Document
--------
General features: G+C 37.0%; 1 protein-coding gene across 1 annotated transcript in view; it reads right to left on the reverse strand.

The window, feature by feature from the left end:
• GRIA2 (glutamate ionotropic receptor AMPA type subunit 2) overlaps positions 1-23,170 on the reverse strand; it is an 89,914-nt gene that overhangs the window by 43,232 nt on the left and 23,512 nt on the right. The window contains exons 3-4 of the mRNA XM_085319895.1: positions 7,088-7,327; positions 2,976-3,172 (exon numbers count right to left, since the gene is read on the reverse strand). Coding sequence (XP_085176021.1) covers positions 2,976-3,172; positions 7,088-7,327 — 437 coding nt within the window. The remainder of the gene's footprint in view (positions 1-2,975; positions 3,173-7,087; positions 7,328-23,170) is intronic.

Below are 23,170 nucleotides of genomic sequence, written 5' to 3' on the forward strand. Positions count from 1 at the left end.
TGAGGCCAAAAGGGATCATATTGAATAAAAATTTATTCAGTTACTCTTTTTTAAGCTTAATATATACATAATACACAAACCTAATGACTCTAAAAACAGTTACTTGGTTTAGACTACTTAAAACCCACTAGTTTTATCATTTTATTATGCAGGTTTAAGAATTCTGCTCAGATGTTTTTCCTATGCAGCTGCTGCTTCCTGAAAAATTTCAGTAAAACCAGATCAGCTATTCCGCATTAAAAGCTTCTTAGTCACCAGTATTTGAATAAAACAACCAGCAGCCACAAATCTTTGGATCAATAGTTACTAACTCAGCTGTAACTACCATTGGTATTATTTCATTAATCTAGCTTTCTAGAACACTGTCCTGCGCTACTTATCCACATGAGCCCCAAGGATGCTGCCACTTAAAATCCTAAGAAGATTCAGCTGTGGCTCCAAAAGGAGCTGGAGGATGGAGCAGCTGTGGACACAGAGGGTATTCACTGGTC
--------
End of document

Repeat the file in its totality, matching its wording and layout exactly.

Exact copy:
General features: G+C 37.0%; 1 protein-coding gene across 1 annotated transcript in view; it reads right to left on the reverse strand.

The window, feature by feature from the left end:
• GRIA2 (glutamate ionotropic receptor AMPA type subunit 2) overlaps positions 1-23,170 on the reverse strand; it is an 89,914-nt gene that overhangs the window by 43,232 nt on the left and 23,512 nt on the right. The window contains exons 3-4 of the mRNA XM_085319895.1: positions 7,088-7,327; positions 2,976-3,172 (exon numbers count right to left, since the gene is read on the reverse strand). Coding sequence (XP_085176021.1) covers positions 2,976-3,172; positions 7,088-7,327 — 437 coding nt within the window. The remainder of the gene's footprint in view (positions 1-2,975; positions 3,173-7,087; positions 7,328-23,170) is intronic.

Below are 23,170 nucleotides of genomic sequence, written 5' to 3' on the forward strand. Positions count from 1 at the left end.
TGAGGCCAAAAGGGATCATATTGAATAAAAATTTATTCAGTTACTCTTTTTTAAGCTTAATATATACATAATACACAAACCTAATGACTCTAAAAACAGTTACTTGGTTTAGACTACTTAAAACCCACTAGTTTTATCATTTTATTATGCAGGTTTAAGAATTCTGCTCAGATGTTTTTCCTATGCAGCTGCTGCTTCCTGAAAAATTTCAGTAAAACCAGATCAGCTATTCCGCATTAAAAGCTTCTTAGTCACCAGTATTTGAATAAAACAACCAGCAGCCACAAATCTTTGGATCAATAGTTACTAACTCAGCTGTAACTACCATTGGTATTATTTCATTAATCTAGCTTTCTAGAACACTGTCCTGCGCTACTTATCCACATGAGCCCCAAGGATGCTGCCACTTAAAATCCTAAGAAGATTCAGCTGTGGCTCCAAAAGGAGCTGGAGGATGGAGCAGCTGTGGACACAGAGGGTATTCACTGGTC